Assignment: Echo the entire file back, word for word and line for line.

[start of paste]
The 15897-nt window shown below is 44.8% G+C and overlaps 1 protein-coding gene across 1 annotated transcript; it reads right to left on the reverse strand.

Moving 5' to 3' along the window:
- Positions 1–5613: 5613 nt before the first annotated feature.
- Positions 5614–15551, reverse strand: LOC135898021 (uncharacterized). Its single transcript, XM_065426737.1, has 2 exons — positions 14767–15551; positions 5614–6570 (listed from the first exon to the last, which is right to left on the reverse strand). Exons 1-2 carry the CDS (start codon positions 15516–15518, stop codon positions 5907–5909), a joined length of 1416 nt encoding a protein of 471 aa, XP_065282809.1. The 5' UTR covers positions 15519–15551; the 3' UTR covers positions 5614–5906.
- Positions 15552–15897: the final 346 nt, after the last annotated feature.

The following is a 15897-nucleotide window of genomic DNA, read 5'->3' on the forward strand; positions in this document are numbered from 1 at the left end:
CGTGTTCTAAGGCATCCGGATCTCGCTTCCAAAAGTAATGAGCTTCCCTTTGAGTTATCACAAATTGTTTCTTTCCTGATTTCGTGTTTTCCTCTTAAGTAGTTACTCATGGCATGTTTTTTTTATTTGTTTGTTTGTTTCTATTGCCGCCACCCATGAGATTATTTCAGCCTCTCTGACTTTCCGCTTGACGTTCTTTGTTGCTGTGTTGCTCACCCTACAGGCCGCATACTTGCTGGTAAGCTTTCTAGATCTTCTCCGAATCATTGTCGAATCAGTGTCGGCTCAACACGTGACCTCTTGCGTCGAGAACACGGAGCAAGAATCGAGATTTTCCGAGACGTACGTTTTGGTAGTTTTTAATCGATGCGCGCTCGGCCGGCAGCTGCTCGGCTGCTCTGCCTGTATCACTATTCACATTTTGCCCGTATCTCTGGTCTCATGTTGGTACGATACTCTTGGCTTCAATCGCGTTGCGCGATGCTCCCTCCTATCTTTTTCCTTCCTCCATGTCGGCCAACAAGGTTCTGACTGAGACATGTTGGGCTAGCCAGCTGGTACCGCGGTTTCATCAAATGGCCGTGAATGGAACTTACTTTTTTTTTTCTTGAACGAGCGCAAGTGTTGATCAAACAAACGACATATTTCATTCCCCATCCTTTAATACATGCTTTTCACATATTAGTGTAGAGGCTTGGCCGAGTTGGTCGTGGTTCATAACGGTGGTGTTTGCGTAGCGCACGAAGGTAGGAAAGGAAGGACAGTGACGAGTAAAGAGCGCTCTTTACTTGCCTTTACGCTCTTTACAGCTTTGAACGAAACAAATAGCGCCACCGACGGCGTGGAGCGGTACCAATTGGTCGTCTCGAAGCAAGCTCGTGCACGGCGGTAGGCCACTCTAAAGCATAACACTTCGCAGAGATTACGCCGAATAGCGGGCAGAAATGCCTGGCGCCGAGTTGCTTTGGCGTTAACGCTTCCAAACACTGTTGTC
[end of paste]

The 15897-nt window shown below is 44.8% G+C and overlaps 1 protein-coding gene across 1 annotated transcript; it reads right to left on the reverse strand.

Moving 5' to 3' along the window:
- Positions 1–5613: 5613 nt before the first annotated feature.
- Positions 5614–15551, reverse strand: LOC135898021 (uncharacterized). Its single transcript, XM_065426737.1, has 2 exons — positions 14767–15551; positions 5614–6570 (listed from the first exon to the last, which is right to left on the reverse strand). Exons 1-2 carry the CDS (start codon positions 15516–15518, stop codon positions 5907–5909), a joined length of 1416 nt encoding a protein of 471 aa, XP_065282809.1. The 5' UTR covers positions 15519–15551; the 3' UTR covers positions 5614–5906.
- Positions 15552–15897: the final 346 nt, after the last annotated feature.

The following is a 15897-nucleotide window of genomic DNA, read 5'->3' on the forward strand; positions in this document are numbered from 1 at the left end:
CGTGTTCTAAGGCATCCGGATCTCGCTTCCAAAAGTAATGAGCTTCCCTTTGAGTTATCACAAATTGTTTCTTTCCTGATTTCGTGTTTTCCTCTTAAGTAGTTACTCATGGCATGTTTTTTTTATTTGTTTGTTTGTTTCTATTGCCGCCACCCATGAGATTATTTCAGCCTCTCTGACTTTCCGCTTGACGTTCTTTGTTGCTGTGTTGCTCACCCTACAGGCCGCATACTTGCTGGTAAGCTTTCTAGATCTTCTCCGAATCATTGTCGAATCAGTGTCGGCTCAACACGTGACCTCTTGCGTCGAGAACACGGAGCAAGAATCGAGATTTTCCGAGACGTACGTTTTGGTAGTTTTTAATCGATGCGCGCTCGGCCGGCAGCTGCTCGGCTGCTCTGCCTGTATCACTATTCACATTTTGCCCGTATCTCTGGTCTCATGTTGGTACGATACTCTTGGCTTCAATCGCGTTGCGCGATGCTCCCTCCTATCTTTTTCCTTCCTCCATGTCGGCCAACAAGGTTCTGACTGAGACATGTTGGGCTAGCCAGCTGGTACCGCGGTTTCATCAAATGGCCGTGAATGGAACTTACTTTTTTTTTTCTTGAACGAGCGCAAGTGTTGATCAAACAAACGACATATTTCATTCCCCATCCTTTAATACATGCTTTTCACATATTAGTGTAGAGGCTTGGCCGAGTTGGTCGTGGTTCATAACGGTGGTGTTTGCGTAGCGCACGAAGGTAGGAAAGGAAGGACAGTGACGAGTAAAGAGCGCTCTTTACTTGCCTTTACGCTCTTTACAGCTTTGAACGAAACAAATAGCGCCACCGACGGCGTGGAGCGGTACCAATTGGTCGTCTCGAAGCAAGCTCGTGCACGGCGGTAGGCCACTCTAAAGCATAACACTTCGCAGAGATTACGCCGAATAGCGGGCAGAAATGCCTGGCGCCGAGTTGCTTTGGCGTTAACGCTTCCAAACACTGTTGTC